Health and Medical History of President

George Washington: Step-Children

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sterile
Washington married Martha Dandridge Custis in 1759. He was 26. She was a 28 year old widow who had borne four children during her eight year marriage to Daniel Custis 6a. Yet Martha never became pregnant during her 40-year marriage to Washington. Given her previous fertility,
it could well be concluded that the difficulty was not in her but in her husband. However, [Washington,] the magnificent athlete, who possessed in abundance every other physical prowess, could not altogether admit to himself that he was sterile. He believed, even when approaching old age, that if Martha died and he became remarried to a "girl," he might father an heir. In the meanwhile, his lack was a grievous one. 3a
Given the way the Custis children turned out BELOW, Washington may have been lucky. The United States may have been lucky, too. The lack of an heir made it difficult to anoint Washington as King, which some elements favored at the time 2a. There is speculation that the lack of an heir made it difficult for Washington to accept an offer of Kingship 5a.

Washington's height, sterility, large hands, pockmarks, plus certain personality features and even his dental problems have led to the suggestion he had a syndrome associated with an XYY chromosome karyotype 5b. A geneticist concludes, however, "although there does seem to be a strong case that George Washington was affected with XYY syndrome, the evidence is just not conclusive" 5a. There are also speculations 7 -- dismissed by some 1. -- that Washington had Klinefelter syndrome, which is associated with an XXY karyotype. At least one historian believes that Martha was the cause of the marriage's childlessness 4, but his reasoning is unsupported and arrogant MORE.


More...
Martha's children were 6b:
NameBornDiedAge at death
DanielNov. 19, 1751Feb. 19, 17542
FrancesApril 12, 1753April 1, 17573
John (Jack)November 1754Nov. 5, 178127
Martha (Patsy)December 1755June 19, 177317

The medical histories of Patsy and Jack are extremely interesting.

Patsy

At the age of 12, Patsy was found to be epileptic. Her mother and step-father did everything possible for her and her illness. A companion her own age was found. She had a parrot, the finest clothes from London, a dancing master, and so on. And a doctor fitted her with an iron ring that was supposed to cure seizures 3b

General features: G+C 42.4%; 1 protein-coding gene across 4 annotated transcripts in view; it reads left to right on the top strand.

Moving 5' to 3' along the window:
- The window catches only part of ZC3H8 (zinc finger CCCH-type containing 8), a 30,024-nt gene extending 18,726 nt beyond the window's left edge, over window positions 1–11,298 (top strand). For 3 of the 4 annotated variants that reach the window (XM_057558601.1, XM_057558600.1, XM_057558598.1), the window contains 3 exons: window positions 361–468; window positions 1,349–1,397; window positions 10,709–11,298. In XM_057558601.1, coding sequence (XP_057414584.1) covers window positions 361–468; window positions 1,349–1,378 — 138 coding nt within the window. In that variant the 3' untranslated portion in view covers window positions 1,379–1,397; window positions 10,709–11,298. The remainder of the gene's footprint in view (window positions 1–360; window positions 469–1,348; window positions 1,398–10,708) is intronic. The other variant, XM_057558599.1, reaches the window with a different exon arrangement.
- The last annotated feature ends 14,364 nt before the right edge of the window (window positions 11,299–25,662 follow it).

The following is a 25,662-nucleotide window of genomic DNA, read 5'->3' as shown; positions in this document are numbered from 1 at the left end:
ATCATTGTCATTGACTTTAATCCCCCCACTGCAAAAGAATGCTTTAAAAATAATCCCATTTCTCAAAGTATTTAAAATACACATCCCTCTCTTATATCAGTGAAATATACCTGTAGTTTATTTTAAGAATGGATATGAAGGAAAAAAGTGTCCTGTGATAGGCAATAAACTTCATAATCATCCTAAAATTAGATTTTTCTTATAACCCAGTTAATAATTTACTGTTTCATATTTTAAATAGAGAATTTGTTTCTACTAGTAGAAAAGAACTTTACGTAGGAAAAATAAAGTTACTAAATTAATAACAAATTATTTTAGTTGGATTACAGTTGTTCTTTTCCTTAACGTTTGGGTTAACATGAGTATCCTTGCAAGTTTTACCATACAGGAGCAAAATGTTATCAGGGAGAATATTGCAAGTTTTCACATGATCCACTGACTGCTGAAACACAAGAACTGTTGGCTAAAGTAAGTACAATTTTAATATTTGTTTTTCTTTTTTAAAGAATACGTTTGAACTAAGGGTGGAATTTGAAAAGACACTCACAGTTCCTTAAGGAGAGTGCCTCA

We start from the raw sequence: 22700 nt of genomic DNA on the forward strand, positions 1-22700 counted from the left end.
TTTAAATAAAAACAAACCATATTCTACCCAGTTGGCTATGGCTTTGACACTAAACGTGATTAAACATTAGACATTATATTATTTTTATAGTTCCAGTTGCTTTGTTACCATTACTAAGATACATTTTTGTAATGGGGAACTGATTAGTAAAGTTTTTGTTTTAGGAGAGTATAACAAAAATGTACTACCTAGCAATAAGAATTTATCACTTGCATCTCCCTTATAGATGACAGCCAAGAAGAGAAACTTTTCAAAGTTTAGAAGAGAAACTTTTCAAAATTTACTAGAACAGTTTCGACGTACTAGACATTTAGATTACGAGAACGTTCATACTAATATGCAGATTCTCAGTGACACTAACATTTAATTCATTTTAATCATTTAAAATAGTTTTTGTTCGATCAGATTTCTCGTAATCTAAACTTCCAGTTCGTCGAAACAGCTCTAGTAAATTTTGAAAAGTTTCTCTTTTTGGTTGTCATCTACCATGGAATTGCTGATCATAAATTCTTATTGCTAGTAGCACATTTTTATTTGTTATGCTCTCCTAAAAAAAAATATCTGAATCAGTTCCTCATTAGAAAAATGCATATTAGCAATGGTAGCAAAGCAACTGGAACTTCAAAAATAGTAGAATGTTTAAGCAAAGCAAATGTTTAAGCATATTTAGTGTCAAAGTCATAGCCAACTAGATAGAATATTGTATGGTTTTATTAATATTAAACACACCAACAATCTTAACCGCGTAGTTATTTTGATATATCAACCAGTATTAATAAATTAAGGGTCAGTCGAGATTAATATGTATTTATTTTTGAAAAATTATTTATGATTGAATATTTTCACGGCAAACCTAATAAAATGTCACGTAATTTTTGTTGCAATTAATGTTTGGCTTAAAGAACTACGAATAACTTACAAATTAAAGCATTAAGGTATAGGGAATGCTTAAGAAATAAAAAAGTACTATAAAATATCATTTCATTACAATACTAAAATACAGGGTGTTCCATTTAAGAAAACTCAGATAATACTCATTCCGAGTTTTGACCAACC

Patsy died suddenly and unexpectedly during a seizure. Washington wrote his brother 3b:

[Patsy] rose from dinner about four o'clock in better health and spirits than she had appeared to have been in for some time; soon after which she was seized with one of her usual fits and expired in it in less than two minutes without uttering a word, a groan, or scarce a sigh. This sudden and unexpected blow ... has almost reduced my poor wife to the lowest ebb of misery.
In modern medical parlance, Patsy had SUDEP -- sudden unexpected death during epilepsy -- a recently "discovered" syndrome of uncertain cause.

Jack

After Patsy's death, Martha became even more protective of her sole remaining child. Jack turned into an idle, spoiled, rich young "monster" 3b who sat out the Revolutionary War. As its culminating battle at Yorktown loomed, however, Jack could not resist the temptation to associate with aristocratic French officers preparing for the campaign. Jack assigned himself as a volunteer aide to Washington 3c.

Unfortunately, Jack had not been exposed to the infectious diseases common in the Army. He quickly became ill and quickly died 3c.

One more interesting note: Jack's grand-daughter married Robert E. Lee. Lee, of course, was the general who led the Confederate forces in the Civil War. During the war, the US Government seized Lees' home on the Potomac River and turned it into Arlington Cemetery. The main building at the cemetery is the "Lee-Custis mansion."

Resources
Cited Resources
  1. Amory JK. George Washington's infertility: why was the father of our country never a father?. Fertility and Sterility. 2004; 81: 495-499.
    Comment: Reviews the differential diagnosis of Washington's sterility, and identifies genitourinary tuberculosis as the most probably cause. Fails to consider smallpox as a possible cause. Also identifies enteric tuberculosis as a possible cause of Washington's recurrent "dysentery," and expresses skepticism that he had Klinefelter syndrome.
  2. Boller, Paul F. Jr. Presidential Anecdotes. New York: Oxford University Press, 1981.0195029151 Libraries 80-27092. app. 13-14
  3. Flexner, James Thomas. Washington: The Indispensible Man. Boston: Little, Brown, 1974.0316286168 Libraries 74-7235. ap. 42 bp. 43 cp. 165
    Comment: Distillation of Flexner's four-volume biography of Washington published from 1965 to 1972.
  4. Harden B. First President's childlessness linked to disease. Washington Post. Feb. 29, 2004; A3.
  5. Marion, Robert. Was George Washington Really the Father of our Country?. Reading, MA: Addison-Wesley, 1994.0201622556 Libraries 93-26588. ap. 72 bpp. 41-74
  6. Montgomery-Massingberd, Hugh (ed). Burke's Presidential Families of the United States of America. 2nd ed. London: Burke's Peerage Limited, 1981.0850110335 Libraries. ap. 16 bpp. 16, 24
    Comment: Enumerates the ancestors and descendants of American presidents up through Ronald Reagan.
  7. Smith, MJV. The father who was not a father. Virginia Medical Monthly. 1976;103:14-16, 21-22, 33. Pubmed 1106028.
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